Under the Skin: Will Hydrogen Combustion Engines Become Viable?

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Hydrogen has so far struggled to deliver on its initial promises as an alternative fuel for road transport, but it’s a topic that simply refuses to go away.

Its use in hydrogen fuel cells to produce electricity without emissions still has enormous potential, but the impetus behind the operation of internal combustion engines has weakened. Interest remains, however, one example being Toyota’s development of a three-cylinder hydrogen racing engine taken from the GR Yaris and used to power a specially developed Corolla Sport entered in the Fuji 24 Hours.

Although hydrogen is a clean fuel compared to gasoline or diesel, it is only completely emission free when converted in a fuel cell system to generate electricity. When burnt in a combustion engine, it’s not quite. Although no unburnt hydrocarbons (HC), carbon monoxide (CO) or CO2 are produced, nitrogen oxides (NOx) are. Air is 78% nitrogen, and upon combustion it is oxidized to produce toxic NOx, but the amount depends on the temperature of the combustion chamber, and this is where hydrogen engines may have an advantage.

Hydrogen is much less difficult than gasoline or diesel, mixing and burning fully and efficiently in a much wider range of air-fuel ratios. As a result, a hydrogen engine can run very poorly (more air, less fuel) and still produce much lower levels of NOx than gasoline or diesel. Exhaust emissions can be reduced to minute levels using existing exhaust emissions technology.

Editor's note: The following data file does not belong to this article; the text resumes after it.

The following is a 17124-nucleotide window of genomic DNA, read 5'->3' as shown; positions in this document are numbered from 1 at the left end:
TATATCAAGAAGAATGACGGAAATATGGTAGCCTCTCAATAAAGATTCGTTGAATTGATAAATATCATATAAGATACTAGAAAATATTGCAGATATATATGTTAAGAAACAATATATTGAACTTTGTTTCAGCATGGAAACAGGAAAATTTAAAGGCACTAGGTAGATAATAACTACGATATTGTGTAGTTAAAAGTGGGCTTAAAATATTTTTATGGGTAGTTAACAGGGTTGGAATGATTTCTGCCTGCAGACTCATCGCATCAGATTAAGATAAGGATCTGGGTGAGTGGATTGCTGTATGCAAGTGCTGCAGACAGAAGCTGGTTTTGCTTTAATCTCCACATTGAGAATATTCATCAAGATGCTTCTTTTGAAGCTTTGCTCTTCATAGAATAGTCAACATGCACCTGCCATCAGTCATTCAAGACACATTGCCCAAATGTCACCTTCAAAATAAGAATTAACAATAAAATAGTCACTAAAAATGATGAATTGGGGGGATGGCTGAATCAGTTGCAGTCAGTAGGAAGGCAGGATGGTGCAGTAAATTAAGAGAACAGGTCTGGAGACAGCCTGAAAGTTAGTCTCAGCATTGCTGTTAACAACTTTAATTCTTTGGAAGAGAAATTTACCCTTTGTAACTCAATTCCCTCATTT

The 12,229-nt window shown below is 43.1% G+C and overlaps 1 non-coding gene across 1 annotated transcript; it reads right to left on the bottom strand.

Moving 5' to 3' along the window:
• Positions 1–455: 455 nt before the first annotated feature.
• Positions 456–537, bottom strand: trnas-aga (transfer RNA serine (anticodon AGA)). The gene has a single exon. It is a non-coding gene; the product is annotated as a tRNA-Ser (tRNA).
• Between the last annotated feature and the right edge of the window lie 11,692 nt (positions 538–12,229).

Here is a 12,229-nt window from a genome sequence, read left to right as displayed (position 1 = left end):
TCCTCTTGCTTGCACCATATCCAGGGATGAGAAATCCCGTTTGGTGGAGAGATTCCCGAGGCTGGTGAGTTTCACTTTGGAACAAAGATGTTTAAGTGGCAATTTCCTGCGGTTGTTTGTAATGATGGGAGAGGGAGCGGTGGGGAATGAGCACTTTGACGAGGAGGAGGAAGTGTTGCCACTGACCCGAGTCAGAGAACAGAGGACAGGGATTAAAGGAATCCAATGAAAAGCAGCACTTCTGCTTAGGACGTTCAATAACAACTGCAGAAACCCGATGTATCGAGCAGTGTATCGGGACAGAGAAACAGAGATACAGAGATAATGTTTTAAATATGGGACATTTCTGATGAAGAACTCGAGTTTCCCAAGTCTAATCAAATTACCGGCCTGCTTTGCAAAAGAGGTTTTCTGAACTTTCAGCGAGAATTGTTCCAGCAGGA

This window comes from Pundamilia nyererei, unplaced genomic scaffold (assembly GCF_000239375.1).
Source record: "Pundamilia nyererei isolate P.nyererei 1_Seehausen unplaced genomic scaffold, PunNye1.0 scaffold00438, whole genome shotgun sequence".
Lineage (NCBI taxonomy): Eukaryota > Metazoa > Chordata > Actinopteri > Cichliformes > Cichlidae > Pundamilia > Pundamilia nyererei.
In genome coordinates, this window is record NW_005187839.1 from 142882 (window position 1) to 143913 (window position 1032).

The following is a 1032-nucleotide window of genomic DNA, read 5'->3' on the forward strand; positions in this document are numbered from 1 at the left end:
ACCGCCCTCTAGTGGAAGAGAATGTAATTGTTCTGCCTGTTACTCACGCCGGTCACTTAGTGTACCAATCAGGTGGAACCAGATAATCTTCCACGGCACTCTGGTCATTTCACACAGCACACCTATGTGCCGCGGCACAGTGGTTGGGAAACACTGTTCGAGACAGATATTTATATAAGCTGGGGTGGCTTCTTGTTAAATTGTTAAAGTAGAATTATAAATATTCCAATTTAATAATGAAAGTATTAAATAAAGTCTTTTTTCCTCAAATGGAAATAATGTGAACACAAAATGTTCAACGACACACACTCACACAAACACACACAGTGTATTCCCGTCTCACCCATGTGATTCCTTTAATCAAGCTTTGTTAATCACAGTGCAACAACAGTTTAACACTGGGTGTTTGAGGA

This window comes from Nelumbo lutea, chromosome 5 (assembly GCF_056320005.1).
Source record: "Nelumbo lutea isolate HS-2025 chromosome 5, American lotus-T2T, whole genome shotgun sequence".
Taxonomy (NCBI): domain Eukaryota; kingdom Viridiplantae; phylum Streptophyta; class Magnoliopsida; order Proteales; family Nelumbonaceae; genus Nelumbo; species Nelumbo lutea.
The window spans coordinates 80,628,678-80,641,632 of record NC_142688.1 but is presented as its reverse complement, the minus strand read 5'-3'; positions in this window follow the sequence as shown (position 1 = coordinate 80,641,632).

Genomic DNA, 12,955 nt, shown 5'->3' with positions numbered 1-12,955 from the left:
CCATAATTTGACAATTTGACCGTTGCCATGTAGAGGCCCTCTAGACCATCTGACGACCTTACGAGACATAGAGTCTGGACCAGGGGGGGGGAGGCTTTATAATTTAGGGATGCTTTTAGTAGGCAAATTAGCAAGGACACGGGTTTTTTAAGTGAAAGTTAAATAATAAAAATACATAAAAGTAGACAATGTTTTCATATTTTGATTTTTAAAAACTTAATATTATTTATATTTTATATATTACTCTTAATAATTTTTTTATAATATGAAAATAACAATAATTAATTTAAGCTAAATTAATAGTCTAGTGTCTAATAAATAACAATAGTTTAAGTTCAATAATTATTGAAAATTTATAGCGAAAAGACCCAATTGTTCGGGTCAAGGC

These attractive facts depend on a number of things. Although hydrogen carries a large amount of energy by weight, it is much less dense than liquid fuels, hence orifice injection engines, in which fuel is injected into the intake manifold and mixed with the air outside the cylinders, produce much less power running on hydrogen than they do on gasoline. Direct injection makes things better and, in combination with variable geometry turbocharging, makes hydrogen combustion engines more viable.

There is still a compromise. Modern direct injection turbocharged hydrogen engines can produce more power than an equivalent gasoline engine by increasing the proportion of hydrogen in the air-fuel mixture, but NOx levels increase. Otherwise, hydrogen engines are essentially modified gasoline engines which in production form would have stronger components and direct hydrogen injection systems. Hydrogen can be stored in the same proven 700 bar compressed gas tanks that are used in fuel cell vehicles.

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